Strabismus (misaligned eyes) in children triples risk of mental illness



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Children whose eyes are misaligned and point outward are at significantly increased risk of developing mental illness by early adulthood, according to findings of a Mayo Clinic study published this month in Pediatrics, the official journal of the American Academy of Pediatrics.

The retrospective study examined the medical records of 407 patients with strabismus (misaligned eyes) and compared them with records of children matched for age and sex but with normal eye alignment. Children with eyes that diverged (exotropia) were three times more likely to develop a psychiatric disorder than were the control subjects, while those with inward deviating eyes (esotropia) showed no increase in the incidence of mental illnesses.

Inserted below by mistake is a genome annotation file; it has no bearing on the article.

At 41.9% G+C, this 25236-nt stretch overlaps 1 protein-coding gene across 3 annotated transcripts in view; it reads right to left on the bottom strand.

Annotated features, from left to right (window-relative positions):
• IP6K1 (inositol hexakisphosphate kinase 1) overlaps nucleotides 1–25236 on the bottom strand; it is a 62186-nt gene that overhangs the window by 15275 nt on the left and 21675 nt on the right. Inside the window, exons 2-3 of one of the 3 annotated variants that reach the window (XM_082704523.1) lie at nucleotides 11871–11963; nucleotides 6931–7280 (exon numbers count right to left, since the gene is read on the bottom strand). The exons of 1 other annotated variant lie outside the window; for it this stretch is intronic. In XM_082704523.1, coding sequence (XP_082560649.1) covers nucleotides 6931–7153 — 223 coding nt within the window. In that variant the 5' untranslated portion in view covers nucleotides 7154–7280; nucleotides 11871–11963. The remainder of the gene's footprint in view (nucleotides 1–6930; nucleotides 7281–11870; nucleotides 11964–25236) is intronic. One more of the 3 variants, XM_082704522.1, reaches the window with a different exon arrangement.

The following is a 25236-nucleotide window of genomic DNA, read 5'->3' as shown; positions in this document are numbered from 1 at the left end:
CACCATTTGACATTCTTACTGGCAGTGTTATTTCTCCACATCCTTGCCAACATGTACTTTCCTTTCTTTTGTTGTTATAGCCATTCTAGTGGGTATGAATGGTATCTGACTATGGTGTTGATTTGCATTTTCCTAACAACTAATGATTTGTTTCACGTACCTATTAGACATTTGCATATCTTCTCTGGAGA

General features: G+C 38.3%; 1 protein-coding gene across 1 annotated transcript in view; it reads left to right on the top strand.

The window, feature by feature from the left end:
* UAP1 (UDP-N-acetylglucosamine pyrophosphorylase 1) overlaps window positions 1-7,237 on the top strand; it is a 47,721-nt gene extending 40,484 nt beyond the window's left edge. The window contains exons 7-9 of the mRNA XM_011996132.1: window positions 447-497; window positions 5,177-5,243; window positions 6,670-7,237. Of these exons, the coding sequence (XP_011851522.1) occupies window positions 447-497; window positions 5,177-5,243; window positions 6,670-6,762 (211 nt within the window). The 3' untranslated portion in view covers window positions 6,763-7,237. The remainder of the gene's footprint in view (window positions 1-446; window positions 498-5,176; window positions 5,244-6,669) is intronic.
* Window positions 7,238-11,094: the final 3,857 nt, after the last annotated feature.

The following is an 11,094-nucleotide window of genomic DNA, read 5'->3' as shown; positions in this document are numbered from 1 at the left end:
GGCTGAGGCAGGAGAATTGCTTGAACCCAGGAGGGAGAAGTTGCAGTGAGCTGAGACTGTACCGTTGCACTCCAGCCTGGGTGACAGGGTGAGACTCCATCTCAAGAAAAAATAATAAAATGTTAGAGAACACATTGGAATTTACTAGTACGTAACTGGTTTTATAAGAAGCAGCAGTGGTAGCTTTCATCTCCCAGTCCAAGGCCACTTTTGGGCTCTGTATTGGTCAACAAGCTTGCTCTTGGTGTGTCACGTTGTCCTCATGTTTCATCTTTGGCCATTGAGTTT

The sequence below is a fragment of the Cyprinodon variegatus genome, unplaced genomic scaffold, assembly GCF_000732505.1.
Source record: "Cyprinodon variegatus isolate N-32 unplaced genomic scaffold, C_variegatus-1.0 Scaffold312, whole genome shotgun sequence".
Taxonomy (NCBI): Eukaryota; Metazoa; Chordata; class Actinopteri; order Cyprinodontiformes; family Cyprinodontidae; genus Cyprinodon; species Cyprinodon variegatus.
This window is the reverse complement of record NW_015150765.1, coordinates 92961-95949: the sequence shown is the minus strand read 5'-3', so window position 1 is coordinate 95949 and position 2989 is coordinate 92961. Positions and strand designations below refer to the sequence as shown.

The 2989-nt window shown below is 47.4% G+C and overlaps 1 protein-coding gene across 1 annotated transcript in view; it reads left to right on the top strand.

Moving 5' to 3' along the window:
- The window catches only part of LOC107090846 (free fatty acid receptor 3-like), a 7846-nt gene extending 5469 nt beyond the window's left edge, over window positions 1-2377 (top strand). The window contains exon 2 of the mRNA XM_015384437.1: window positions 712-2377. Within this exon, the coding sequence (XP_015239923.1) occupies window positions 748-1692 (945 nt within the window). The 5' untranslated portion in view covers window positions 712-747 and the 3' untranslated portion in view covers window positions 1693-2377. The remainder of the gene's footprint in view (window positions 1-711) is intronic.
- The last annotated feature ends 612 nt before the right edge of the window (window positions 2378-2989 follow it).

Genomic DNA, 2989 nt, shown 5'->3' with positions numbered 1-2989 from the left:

Brian Mohney, M.D., the Mayo Clinic pediatric ophthalmologist who led the study, says the results can help alert physicians to potential problems in their pediatric patients. “Pediatricians and family practice physicians who see children with strabismus should be aware of the increased risk of mental illness,” says Dr. Mohney. “They can hopefully be alert to the earliest signs of psychiatric problems in patients with exotropia, so they can consider having them seen by a psychologist or psychiatrist.”

Strabismus is a misalignment of the eyes that affects three to five percent of children, and about 125,000 new cases are diagnosed each year in the United States.

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